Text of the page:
Remember Bertels’ stranger-than-fiction write-up of former DNC Chair Terry McAuliffe’s Mongolian EV /Visa plant? Charles Child at Automotive News [sub] has looked at McAuliffe’s scheme and comes away less than entirely impressed, noting that
even casual scrutiny of his vision reveals overwhelming obstacles. Let’s be plain: His plan is dead on arrival.
You won’t find a zinger like that in Bertel’s piece, but only because he keeps his head down detailing the entire bizarre history of McAuliffe’s venture, its roots as the “Hybrid Kinetic Motors” visa scheme, its ties to a couple of notorious former Brilliance boys and its money-first, product-later approach. Child’s takedown isn’t as well researched (nor does it contain anecdotes about former a Ambassador driving a lawnmower into a swimming pool), but the few remaining folks out there who think the former Democrat fundraiser might be on to something big should probably read on. After all, McAuliffe has put so much hype out there, this story is something of a target-rich environment for truth-tellers.
Child quickly identifies McAuliffe’s major contribution to the project: hype.
What keeps the vision alive is McAuliffe’s audacity. With confidence and verve, he spells out his job-creating optimism on friendly national cable shows such as “The Daily Rundown” and “The Ed Show,” also on MSNBC… Bold auto visions are fine. But they require staggering amounts of money and manpower. And there’s no tangible indication that McAuliffe has either.
But not all the hype has been good: conservatives dislike McAuliffe for obvious reasons, but even parts of the left wing seems to be shunning the Clintonite hustler. And speaking of manpower, do you want to guess how many employees GreenTech has?
About 50 employees, says Alan Himelfarb, executive vice president for strategic planning. Not even 50 engineers. Fifty total employees.
Consider that GM has added around 2,000 engineers in recent years, just for its hybrid and electric development efforts, and you get a sense of how outgunned GreenTech is. Still, a startup could theoretically catch the OEMs napping… but that’s where the “staggering amounts of money” come in. And, reports Child,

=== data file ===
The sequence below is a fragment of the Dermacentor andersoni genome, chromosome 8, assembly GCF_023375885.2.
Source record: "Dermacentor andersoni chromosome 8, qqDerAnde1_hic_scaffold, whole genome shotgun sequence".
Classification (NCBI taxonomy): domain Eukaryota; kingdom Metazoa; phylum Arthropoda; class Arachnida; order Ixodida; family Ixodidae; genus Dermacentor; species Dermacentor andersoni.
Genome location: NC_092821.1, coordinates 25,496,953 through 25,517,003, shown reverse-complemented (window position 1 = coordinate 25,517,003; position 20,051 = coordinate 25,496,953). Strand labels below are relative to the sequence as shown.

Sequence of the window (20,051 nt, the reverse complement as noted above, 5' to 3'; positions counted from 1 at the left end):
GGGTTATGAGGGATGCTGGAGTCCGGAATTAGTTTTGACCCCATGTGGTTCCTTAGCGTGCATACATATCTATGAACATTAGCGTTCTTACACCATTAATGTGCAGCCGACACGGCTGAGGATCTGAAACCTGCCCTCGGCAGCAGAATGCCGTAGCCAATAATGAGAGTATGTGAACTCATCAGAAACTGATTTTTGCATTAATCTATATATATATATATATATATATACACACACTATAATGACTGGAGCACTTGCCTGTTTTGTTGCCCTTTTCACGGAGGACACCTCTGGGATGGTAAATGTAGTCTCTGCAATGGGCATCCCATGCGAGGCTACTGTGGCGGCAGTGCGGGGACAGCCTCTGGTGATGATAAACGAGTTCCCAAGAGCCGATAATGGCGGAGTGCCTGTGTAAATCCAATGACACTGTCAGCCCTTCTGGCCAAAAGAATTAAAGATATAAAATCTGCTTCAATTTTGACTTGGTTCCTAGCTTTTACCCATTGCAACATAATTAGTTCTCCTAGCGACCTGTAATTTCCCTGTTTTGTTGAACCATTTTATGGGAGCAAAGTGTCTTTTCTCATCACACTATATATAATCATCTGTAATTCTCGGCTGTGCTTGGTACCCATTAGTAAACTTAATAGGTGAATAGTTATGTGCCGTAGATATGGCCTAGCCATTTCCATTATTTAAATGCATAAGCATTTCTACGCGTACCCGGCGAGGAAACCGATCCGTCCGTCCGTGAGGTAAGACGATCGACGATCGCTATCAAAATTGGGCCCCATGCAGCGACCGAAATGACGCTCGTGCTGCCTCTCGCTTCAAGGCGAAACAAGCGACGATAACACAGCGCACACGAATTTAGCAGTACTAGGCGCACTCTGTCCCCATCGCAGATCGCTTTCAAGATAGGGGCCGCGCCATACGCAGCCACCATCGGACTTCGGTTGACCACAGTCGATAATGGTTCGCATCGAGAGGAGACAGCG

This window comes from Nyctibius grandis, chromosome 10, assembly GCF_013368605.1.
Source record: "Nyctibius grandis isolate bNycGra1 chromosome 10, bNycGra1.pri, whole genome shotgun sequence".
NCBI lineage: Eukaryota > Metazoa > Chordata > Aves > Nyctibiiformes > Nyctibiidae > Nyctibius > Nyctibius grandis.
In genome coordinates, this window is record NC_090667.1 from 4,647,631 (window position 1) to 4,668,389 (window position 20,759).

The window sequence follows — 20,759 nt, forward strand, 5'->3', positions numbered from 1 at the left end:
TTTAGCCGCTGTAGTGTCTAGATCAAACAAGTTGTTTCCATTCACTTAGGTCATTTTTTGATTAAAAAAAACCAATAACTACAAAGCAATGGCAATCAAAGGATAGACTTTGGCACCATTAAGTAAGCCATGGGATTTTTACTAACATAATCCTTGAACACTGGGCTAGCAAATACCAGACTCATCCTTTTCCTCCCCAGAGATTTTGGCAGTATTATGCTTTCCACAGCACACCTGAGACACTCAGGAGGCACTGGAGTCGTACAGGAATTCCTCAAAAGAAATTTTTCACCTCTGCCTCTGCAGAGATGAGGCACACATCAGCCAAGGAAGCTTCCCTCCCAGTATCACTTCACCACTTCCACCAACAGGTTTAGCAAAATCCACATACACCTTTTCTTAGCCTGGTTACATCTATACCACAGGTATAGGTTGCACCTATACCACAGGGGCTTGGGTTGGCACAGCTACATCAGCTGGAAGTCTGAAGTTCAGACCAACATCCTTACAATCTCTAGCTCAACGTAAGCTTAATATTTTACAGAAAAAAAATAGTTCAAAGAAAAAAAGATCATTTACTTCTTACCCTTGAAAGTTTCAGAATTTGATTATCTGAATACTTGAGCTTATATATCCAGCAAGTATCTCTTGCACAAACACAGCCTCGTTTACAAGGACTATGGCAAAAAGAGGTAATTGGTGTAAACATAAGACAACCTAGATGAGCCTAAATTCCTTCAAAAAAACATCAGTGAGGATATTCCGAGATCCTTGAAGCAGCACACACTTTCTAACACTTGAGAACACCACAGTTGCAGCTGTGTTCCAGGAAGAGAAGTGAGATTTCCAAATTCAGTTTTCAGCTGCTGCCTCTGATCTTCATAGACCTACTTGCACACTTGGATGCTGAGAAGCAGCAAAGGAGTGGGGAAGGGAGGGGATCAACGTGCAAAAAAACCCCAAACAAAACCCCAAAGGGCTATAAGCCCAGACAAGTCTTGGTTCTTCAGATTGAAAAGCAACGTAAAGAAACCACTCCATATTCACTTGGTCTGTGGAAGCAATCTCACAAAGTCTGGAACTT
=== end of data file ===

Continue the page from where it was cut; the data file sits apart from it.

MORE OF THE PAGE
The Chinese partner is Shengyang Zhong-Rui Investment Co., which GreenTech says has investments in banking, commercial real estate and Chinese airlines. But no investments in automotive operations are listed in the GreenTech press release.
And without investment, McAuliffe’s staged “cornerstone laying” of the plant in Ordos, Inner Mongolia was just that: the laying of one stone, no more, no less. And absent the billions needed to make this kind of startup take off, plans to sell EPA and DOT-certified cars in the 2013-2014 timeframe appear to be… on hold.
the Web site of the Ordos provincial government in China says GreenTech pledged to start production of hybrids and electrics at its plant in 2013.
But last week the company scaled back those estimates.
“Our expanding product portfolio, including hybrid and electric full-speed vehicle will come in due time and we have not yet set a timetable for the next product introduction” after this year’s neighborhood electric vehicle, the company said in a statement. “We fully understand the challenges in time, money, and technical expertise to produce a quality hybrid or electric vehicle.”
In other words, it could easily be another five years before GreenTech, which hopes to have 100 employees by year’s end, even starts production of hybrid or electric cars. At least cars that are capable of driving on freeways. In the meantime, the venture is leaping into the mainstay of EV hucksterism: neighborhood electric vehicles. Like Zap, Miles and many more before them, GreenTech’s “world-changing” automobiles will be limited to 30 MPH and banned from streets with a speed limit above 45 MPH. According to a GreenTech presser, this NEV (called the “MyCar”) will be built in Mississippi and,
We will make the first 100,000 U.S.-built MyCars available to consumers for $10,000 apiece.
But even at those low prices, GreenTech will be waiting to sell its first 100k cars. Child cites market research from International Market Solutions showing that the US market for NEVs last year was a little over 26k units (for comparison, the Toyota Camry sold 30k units in August alone). GreenTech’s response?
neighborhood electrics “are a small market for sure, at least right now. We have a few ideas on how to create some awareness and build that market. Our goal of 100,000 units is a cumulative sales figure over time. We look forward to achieving that.”
I’ve only been blogging about the car industry for about three and a half years, but I’ve seen this movie way too many times before. If you’ve missed out on the ZAP saga, to cite the most infamous example of the “NEV today, domination tomorrow” scam, read this, this, this and this for a primer on how this game works. It’s not pretty, and I hoped it was left behind in 2008, when it still fooled a few people. Today there’s no excuse for anyone to be taken in by such an unimaginative, played-out scam.